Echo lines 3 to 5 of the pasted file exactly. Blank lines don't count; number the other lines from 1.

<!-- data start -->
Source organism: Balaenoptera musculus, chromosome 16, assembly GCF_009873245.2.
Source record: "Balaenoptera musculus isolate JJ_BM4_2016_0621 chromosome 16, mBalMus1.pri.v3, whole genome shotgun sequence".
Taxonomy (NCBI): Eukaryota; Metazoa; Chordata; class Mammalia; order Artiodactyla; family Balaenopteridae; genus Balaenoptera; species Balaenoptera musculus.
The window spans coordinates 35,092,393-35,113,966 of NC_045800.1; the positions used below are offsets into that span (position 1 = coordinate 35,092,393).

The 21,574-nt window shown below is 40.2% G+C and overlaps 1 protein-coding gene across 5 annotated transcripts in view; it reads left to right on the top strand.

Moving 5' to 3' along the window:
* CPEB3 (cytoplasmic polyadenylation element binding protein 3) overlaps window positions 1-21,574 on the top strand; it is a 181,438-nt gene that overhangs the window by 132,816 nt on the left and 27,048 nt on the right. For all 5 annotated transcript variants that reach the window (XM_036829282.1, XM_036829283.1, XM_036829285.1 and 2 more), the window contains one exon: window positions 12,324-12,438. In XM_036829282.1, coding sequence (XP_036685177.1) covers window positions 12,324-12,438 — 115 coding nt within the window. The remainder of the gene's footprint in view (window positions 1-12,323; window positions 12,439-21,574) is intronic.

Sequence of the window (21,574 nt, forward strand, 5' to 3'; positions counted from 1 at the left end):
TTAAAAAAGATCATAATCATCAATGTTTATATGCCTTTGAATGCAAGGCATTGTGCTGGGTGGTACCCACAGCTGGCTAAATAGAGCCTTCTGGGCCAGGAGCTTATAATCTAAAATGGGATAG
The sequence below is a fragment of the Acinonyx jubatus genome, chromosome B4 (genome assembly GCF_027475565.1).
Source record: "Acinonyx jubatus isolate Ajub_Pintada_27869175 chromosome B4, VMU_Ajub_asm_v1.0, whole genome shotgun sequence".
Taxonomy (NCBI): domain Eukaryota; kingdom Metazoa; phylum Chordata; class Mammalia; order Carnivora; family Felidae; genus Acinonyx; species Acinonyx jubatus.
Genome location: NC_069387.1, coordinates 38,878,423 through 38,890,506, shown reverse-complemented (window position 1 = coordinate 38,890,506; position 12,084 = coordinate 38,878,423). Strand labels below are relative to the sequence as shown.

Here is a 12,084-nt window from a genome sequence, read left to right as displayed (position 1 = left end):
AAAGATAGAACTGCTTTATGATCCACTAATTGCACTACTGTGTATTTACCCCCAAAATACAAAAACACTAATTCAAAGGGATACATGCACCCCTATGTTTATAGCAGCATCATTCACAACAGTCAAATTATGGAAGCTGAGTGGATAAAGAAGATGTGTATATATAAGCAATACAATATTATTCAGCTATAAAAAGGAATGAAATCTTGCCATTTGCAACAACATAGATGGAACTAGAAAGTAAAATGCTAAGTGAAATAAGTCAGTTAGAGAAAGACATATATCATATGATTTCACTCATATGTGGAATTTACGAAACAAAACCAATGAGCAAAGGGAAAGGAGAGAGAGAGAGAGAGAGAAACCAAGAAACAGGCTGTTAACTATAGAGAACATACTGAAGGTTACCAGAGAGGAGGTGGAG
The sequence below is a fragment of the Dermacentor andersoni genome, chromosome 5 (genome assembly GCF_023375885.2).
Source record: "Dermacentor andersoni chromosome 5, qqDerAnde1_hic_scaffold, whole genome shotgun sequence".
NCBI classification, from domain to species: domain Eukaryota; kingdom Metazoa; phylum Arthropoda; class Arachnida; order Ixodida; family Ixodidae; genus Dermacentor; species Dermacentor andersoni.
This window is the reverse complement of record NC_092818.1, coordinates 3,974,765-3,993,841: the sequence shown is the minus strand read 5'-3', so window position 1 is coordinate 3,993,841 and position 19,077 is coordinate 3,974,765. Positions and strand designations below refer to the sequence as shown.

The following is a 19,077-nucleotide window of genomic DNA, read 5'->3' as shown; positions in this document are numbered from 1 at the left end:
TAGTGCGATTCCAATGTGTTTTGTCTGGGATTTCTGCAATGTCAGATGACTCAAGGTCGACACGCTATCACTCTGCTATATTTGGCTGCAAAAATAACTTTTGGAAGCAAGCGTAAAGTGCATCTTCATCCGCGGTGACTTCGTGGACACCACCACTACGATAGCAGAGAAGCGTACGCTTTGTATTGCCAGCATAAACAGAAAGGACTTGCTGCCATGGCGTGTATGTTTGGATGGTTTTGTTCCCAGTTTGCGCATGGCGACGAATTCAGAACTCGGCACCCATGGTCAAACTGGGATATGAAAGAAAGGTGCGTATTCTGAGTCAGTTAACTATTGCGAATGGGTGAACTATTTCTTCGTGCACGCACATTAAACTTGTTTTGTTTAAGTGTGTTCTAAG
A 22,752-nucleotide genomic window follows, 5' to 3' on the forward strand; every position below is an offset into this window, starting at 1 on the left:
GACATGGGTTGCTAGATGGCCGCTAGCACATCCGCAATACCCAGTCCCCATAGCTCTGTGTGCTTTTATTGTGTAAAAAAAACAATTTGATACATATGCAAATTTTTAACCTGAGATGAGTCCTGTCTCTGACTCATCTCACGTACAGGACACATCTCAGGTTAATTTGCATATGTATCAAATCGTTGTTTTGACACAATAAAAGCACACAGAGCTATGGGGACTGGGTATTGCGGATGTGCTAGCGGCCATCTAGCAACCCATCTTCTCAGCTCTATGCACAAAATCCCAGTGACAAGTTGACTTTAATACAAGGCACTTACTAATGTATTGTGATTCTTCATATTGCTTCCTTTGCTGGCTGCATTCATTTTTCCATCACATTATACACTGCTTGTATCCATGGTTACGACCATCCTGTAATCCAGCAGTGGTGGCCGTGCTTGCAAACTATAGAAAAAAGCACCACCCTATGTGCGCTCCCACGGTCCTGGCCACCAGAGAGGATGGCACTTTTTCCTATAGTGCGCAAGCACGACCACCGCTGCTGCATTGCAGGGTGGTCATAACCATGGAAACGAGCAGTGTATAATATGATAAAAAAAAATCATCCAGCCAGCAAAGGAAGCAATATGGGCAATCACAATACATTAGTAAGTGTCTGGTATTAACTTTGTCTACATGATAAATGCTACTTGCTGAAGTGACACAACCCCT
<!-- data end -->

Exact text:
Taxonomy (NCBI): Eukaryota; Metazoa; Chordata; class Mammalia; order Artiodactyla; family Balaenopteridae; genus Balaenoptera; species Balaenoptera musculus.
The window spans coordinates 35,092,393-35,113,966 of NC_045800.1; the positions used below are offsets into that span (position 1 = coordinate 35,092,393).

The 21,574-nt window shown below is 40.2% G+C and overlaps 1 protein-coding gene across 5 annotated transcripts in view; it reads left to right on the top strand.